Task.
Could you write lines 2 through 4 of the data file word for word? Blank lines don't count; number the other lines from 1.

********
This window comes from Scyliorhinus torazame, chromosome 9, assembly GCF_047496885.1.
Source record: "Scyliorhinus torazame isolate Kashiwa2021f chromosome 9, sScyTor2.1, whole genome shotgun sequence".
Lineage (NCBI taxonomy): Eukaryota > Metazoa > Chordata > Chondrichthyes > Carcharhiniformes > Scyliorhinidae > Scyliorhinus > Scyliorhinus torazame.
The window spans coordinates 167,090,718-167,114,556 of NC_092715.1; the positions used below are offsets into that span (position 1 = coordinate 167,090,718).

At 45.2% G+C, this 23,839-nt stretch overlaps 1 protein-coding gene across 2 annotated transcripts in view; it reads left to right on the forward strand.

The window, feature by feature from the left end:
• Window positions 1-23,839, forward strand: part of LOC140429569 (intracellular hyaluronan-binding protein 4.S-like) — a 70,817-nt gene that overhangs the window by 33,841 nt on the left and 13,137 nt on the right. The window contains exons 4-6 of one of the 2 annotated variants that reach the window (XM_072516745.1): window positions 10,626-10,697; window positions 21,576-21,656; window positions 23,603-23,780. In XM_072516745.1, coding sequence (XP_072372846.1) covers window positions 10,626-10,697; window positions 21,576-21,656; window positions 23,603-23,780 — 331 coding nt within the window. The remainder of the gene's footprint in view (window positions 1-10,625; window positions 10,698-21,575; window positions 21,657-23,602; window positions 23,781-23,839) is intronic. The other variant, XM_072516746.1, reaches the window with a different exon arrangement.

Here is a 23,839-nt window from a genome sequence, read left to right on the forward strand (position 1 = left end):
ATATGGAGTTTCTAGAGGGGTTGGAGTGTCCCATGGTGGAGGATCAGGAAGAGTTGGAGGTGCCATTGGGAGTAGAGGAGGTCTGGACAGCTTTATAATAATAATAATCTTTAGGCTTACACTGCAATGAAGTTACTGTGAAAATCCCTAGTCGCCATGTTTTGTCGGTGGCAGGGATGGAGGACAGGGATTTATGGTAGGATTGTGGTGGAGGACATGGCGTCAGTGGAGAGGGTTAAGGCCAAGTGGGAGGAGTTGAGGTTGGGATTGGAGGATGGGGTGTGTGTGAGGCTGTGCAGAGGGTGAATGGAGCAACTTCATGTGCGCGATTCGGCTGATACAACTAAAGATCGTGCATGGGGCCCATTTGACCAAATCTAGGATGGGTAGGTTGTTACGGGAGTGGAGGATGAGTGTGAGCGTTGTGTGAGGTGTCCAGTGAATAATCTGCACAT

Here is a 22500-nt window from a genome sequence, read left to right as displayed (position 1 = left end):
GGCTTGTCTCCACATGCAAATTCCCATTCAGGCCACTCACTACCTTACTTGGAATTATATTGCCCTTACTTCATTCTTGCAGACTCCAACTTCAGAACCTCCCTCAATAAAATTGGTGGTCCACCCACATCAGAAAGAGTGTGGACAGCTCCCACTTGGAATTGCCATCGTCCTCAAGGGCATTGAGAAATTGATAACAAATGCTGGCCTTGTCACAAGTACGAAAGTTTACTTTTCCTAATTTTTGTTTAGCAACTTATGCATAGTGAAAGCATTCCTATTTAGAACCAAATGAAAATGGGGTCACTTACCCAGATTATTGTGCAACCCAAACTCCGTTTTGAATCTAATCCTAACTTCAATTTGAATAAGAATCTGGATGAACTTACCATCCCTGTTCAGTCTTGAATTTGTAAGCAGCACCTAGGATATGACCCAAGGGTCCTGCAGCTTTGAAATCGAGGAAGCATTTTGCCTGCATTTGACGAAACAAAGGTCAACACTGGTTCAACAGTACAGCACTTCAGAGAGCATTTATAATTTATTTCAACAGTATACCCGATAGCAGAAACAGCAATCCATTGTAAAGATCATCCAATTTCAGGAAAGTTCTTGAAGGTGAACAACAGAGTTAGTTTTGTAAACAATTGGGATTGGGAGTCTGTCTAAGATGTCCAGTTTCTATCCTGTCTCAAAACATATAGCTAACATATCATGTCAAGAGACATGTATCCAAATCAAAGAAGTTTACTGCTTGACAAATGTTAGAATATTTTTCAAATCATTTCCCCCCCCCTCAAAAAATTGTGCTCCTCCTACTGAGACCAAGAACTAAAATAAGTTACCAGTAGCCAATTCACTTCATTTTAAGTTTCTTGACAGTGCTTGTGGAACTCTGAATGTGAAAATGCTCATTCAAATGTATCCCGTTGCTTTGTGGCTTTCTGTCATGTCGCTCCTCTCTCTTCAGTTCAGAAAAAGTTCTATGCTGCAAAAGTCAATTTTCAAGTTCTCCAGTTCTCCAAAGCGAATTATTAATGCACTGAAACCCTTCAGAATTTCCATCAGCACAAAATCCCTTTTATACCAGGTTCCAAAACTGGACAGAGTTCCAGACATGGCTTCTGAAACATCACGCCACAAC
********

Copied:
Source record: "Scyliorhinus torazame isolate Kashiwa2021f chromosome 9, sScyTor2.1, whole genome shotgun sequence".
Lineage (NCBI taxonomy): Eukaryota > Metazoa > Chordata > Chondrichthyes > Carcharhiniformes > Scyliorhinidae > Scyliorhinus > Scyliorhinus torazame.
The window spans coordinates 167,090,718-167,114,556 of NC_092715.1; the positions used below are offsets into that span (position 1 = coordinate 167,090,718).